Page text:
An atmosphere of fear under 'global gag rule' shows comprehensive new report

U.S. President Donald Trump holds up the executive order on the reinstatement of the Mexico City Policy after signing in the Oval Office of the White House in Washington, D.C., Jan. 23, 2017. At his side is White House Chief of Staff Reince Priebus. Photo by: REUTERS / Kevin Lamarque

WASHINGTON — A lack of communication and conflicting information about the implementation of the Mexico City policy, also known as the “global gag rule,” persists even as the funding restrictions have led to shrinking programs, shuttered clinics, and disrupted advocacy efforts, according to a new report from the Center for Health and Gender Equity, or CHANGE.

Under the expanded version of the “global gag rule” introduced by United States President Donald Trump soon after his inauguration in January 2017, foreign NGOs that receive any U.S. global health assistance are prohibited from performing or promoting “abortion as a method of family planning.” That includes offering legal advice or counselling related to abortion.

“Abortions, you cannot stop them, once a woman decides she doesn’t want a pregnancy she finds ways of dealing with the issue, so the gag rule is really not helping in any way.”

—  Edinah Masiyiwa, executive director of the Women’s Action Group

Organizations that do not agree to comply with the policy have often seen funding cut off swiftly. For those who do chose to comply, there are a host of other challenges.

“This gag rule is prescribing chaos in our countries,” said Edinah Masiyiwa, the executive director of the Women’s Action Group in Zimbabwe. “I want to reiterate — abortions, you cannot stop them, once a woman decides she doesn’t want a pregnancy she finds ways of dealing with the issue, so the gag rule is really not helping in any way.”

The CHANGE report released Tuesday at an event in Washington, D.C., is titled “Prescribing Chaos in Global Health,” and outlines a history of impacts of the “global gag rule” and some of the adverse effects seen since Trump reinstated the policy — including for some countries a clash between local law and the gag rule, and in some cases, a lack of ability to work with the best partners.

The paper is the latest in a string of reports from different organizations tracking the policy’s impacts. The U.S. government is also conducting reviews, the first of which, a six-month review, was released in February.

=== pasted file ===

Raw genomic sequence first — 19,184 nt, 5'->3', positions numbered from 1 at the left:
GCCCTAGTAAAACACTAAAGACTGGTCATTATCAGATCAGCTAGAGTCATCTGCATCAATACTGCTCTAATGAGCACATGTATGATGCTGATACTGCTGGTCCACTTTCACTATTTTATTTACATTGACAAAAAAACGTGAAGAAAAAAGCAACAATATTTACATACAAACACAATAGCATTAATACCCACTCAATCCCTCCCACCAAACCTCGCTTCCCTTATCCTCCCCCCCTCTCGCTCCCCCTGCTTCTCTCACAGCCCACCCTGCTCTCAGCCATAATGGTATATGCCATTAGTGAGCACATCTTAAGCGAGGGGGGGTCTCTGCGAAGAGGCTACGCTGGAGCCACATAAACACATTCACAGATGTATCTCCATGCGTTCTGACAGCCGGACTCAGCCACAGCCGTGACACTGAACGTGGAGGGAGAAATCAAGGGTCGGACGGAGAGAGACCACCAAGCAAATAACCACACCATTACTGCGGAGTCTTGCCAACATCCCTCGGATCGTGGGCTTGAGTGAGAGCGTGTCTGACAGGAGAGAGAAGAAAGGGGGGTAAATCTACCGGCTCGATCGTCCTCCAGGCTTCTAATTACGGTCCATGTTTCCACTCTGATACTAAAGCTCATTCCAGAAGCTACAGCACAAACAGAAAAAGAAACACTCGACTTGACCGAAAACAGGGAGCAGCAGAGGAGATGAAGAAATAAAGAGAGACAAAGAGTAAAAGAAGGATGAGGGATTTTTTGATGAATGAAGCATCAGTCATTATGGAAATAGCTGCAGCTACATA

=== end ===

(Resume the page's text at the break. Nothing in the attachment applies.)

And while there have been efforts to fill the gaps left by a lack of U.S. funding in these areas, several people said it was insufficient, unsustainable, and often came with strings attached.

One of the challenges is that much of that funding is targeted at sexual and reproductive health and rights, but isn’t addressing other areas where the gag rule has had impacts, such as HIV/AIDS, malaria, tuberculosis, and sanitation, Santos Simione, the executive director of Mozambican Association for Family Development, AMODEFA, said at the event.

Challenges in communication

AMODEFA had been implementing several U.S.-funded programs, but after the Mexico City policy was put in place, they received conflicting messages by different staff of the same prime contractor they were working with, according to Simione.

He got a call from one program manager asking if they would sign on to the policy, and when he said no, he was told he had to stop their work on an LGBTI program. A week later, another manager from the same organization asked him to sign an agreement for a new program for orphaned children; and that manager didn’t know anything about the “global gag rule,” Simione said, noting that even the contractor was confused about what programs could and couldn’t go forward.  

The report also highlights that countries such as Mozambique and Zimbabwe received no direct information from the U.S Agency for International Development on the new policy and its impact on their funding and services. This included organizations that were direct recipients of U.S. government funding. Media, their networks, and fellow NGOs were more likely to be the source of information on the policy, including the effects it could have on their operations.

For many organizations, the confusion that existed and still exists about the policy means that they have taken an overly cautious approach. According to CHANGE, confusion surrounding the rule has led organizations “to over-interpret” the policy for fear of being found noncompliant.

According to a study respondent in Mexico City, “organizations are very nervous about Mexico City, especially when they are signing up to it. And so the tendency is for them to err on the side of caution and to over-interpret it, rather than to interpret it to the letter and/or be a bit brave in interpreting it.”

The “global gag rule” has further impacted the ability for NGOs to enter into new partnerships, or maintain existing ones, fearing that one may make the other noncompliant under the new policy.